The Great Gatsby – Baz Lurhman – 2013

The Great Gatsby is one of the most intangible books I’ve ever read. The words slip through your mind like sand running through your fingers. It’s one of those books that is hard to follow because the story is ungraspable, it seems to escape understanding, the closer we get to it the more it eludes us. Well, I’ve attempted to read the book many times but haven’t finished it. No doubt I will try again before the new film.

The Great Gatsby was published in 1925, his seconds novel after This Side of Paradise. Fitzgerald had already published dozens of short stories. Winter Dreams was published in Metropolitan in 1922. In many ways it is a prototype of the Gatsby story, encompassing many of the same themes.

Dexter Green is a shy, middle class boy who longs to be part of the old money elite. He caddies for the rich at a golf club. He meets and falls in love with Judy Jones, daughter of the owner Mortimer Jones, but can’t abide her knowing he is a servant to her.

Eighteen months later Dexter meets Judy whilst swimming on the beach, she is now extremely beautiful, they date, and he learns that he is one of 10 men she is stringing along. Soon they are engaged, but she breaks it off after one month. Dexter goes to fight in World War 1. After five years, Dexter is a very successful businessman, working in New York. On a particular day, a man named Devlin visits him, and mentions Judy Simms who is married to one of his friends, her beauty has faded and she is now a housewife. The news affects Dexter greatly as he still feels love for Judy and has hope for her. Dexter realises he can never go back home now:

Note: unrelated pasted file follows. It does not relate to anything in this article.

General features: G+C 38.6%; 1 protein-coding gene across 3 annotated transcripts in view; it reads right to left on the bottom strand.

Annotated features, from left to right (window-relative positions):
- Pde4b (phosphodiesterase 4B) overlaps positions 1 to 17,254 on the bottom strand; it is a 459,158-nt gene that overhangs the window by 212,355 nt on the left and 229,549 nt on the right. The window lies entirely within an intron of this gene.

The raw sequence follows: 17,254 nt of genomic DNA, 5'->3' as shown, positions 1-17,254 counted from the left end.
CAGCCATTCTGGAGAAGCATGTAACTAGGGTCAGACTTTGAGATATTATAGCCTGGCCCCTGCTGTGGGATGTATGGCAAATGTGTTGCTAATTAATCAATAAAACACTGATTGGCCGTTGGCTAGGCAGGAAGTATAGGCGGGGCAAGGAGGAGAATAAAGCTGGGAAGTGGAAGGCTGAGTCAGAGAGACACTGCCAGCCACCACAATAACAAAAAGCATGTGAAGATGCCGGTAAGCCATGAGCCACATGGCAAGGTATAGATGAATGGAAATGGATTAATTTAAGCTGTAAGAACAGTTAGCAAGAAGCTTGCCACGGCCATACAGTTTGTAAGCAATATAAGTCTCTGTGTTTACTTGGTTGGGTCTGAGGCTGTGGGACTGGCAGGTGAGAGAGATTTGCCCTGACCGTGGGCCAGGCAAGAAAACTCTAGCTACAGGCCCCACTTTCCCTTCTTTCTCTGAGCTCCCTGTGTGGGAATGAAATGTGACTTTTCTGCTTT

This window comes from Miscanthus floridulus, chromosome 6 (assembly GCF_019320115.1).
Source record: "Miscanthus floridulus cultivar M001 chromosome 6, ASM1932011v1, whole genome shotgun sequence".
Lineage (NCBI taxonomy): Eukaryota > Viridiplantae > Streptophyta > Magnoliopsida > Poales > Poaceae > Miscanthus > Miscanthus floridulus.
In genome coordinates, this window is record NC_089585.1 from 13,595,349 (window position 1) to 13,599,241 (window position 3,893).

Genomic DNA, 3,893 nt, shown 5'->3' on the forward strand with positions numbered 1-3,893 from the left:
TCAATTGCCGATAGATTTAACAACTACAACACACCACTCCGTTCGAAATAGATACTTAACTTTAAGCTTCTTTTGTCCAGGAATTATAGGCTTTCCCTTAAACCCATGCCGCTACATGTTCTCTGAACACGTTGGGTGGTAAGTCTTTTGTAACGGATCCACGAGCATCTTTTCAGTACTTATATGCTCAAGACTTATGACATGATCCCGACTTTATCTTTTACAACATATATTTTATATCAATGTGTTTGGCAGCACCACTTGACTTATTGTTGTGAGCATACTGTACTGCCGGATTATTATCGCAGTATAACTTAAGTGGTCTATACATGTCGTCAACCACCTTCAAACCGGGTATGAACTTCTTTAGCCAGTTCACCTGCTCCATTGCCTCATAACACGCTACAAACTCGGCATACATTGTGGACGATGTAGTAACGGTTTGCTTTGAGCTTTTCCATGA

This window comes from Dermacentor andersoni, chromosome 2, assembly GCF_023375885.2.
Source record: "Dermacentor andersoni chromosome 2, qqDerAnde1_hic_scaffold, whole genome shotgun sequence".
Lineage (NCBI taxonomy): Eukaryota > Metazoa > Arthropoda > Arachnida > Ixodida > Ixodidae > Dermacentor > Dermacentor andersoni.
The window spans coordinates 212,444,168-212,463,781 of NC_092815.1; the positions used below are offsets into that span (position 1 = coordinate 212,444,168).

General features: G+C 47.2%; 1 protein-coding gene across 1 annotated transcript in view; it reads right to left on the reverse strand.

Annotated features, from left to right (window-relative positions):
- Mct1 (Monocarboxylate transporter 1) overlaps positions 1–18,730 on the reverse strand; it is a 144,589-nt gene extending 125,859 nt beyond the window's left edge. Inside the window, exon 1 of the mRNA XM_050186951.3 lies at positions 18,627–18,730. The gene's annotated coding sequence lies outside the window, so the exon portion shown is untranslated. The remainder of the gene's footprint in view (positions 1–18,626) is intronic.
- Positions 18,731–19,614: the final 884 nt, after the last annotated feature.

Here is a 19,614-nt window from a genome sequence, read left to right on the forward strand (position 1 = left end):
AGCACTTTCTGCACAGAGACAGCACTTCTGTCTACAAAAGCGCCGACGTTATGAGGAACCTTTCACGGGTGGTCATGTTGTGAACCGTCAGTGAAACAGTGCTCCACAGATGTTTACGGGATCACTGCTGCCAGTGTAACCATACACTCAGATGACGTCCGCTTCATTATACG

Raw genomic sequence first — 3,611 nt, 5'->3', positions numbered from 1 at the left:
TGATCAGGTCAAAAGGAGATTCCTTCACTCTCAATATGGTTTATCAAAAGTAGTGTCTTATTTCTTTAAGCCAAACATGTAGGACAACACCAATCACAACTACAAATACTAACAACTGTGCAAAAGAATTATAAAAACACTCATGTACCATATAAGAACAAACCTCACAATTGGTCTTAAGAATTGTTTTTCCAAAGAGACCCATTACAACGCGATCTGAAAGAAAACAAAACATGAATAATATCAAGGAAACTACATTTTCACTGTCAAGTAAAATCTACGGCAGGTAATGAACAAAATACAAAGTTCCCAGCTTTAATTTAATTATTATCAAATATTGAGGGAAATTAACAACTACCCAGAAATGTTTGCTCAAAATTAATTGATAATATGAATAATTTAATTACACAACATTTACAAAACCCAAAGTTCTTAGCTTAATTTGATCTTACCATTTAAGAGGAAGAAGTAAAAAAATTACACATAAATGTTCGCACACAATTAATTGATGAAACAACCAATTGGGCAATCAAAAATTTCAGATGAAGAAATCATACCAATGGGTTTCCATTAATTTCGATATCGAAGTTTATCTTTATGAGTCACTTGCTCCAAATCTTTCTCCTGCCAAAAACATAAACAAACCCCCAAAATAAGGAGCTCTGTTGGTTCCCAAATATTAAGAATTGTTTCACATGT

For the first time in his life the tears were streaming down his face. But they were for himself, now.

‘Long ago,’ he said ‘there was something in me, that thing is gone. I cannot cry. I cannot care. That thing will come back more.’


The story of Winter Dreams has never been filmed. However, Ali McGraw had wanted to adapt it in the seventies and suggested it to head of Paramount studios Robert Evans, she gave him a leather-bound notebook in which the story was copied meticulously in her own handwriting.  

To get you going for the latest Gatsby offering here are some screenshots of Lurhman’s film:




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